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Or extend a thrust 2 to his face and throw a tramazzone. Or pretend to attack with a mandrittom, 3 but throw a riverso. Or if you prefer, do two mandritti. O se piu ti piacesse fare duo mandritti. The counters that you can make against the aforesaid attacks are these: namely against the mandritto 1 to the flank, leg, or face, you can withdraw your right foot behind your left into large pace, and in this tempo you will avoid the mandritto however it may be done.
Both being in guard, and you wanting to offend your enemy, you can extend a thrust 1 into his face. Or provoke him with a strong mandritto 2 or with a tramazzone; 3 and if you prefer, with the false edge of your sword you will hit 4 that of your enemy, striking him in the face.
Or making a show of throwing a riverso 5 upwards from beneath, you will be able to give him a mandritto. You will be careful that when the enemy extends some thrust, 1 you will pass with your left foot toward his right, and in this passing you will make a half turn with the fist that holds your sword, in such a way that the enemy will rest on the outside, and then following this you will strike his face. But if he throws a mandritto, 2 in the raising that is done of the fist that holds his sword, you will immediately offer to that the point of yours in order that he will lie in fear of lowering it.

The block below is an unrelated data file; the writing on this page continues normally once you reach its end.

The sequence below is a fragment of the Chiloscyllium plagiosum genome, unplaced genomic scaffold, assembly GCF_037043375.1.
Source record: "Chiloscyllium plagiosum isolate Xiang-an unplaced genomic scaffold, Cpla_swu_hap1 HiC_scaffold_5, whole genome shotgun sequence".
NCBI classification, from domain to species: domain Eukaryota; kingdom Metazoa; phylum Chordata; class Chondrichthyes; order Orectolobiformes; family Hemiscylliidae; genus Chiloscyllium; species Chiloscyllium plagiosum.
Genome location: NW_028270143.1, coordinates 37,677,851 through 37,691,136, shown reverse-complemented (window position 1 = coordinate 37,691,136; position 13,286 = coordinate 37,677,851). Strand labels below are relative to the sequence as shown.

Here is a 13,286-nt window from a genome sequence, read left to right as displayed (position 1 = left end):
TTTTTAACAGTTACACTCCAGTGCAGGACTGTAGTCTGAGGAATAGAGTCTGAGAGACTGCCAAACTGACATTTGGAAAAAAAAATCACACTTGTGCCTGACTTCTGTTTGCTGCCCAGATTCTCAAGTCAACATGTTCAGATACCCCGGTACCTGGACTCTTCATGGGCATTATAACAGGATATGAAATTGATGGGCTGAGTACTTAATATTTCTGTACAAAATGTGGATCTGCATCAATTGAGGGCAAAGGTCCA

Ma se egli tirasse uno mandritto, nel leuar chel fara del pugno de la spada, tu subito a quello offerirai la punta di la tua per lo cui timore egli si restera di calarlo. You can throw a riverso, or make a show of throwing two riversi, 1 nonetheless offending him with a mandritto, 2 and such offenses are understood to be done with both lying in that same guard, and such may be said once for all. When the enemy throws the aforesaid two riversi, 1 you will parry the first with the sword, and as he will wish to do the second, immediately recoiling your right foot near to your left, you will pass forward with the said left giving him in this tempo a riverso driven out into his face; and if he pretends to do two riversi in order to give a mandritto, 2 you will throw your right foot behind your left, going with your sword into cingiara porta di ferro, and as he will want to strike with the mandritto, immediately returning your right foot forward and hitting that [i.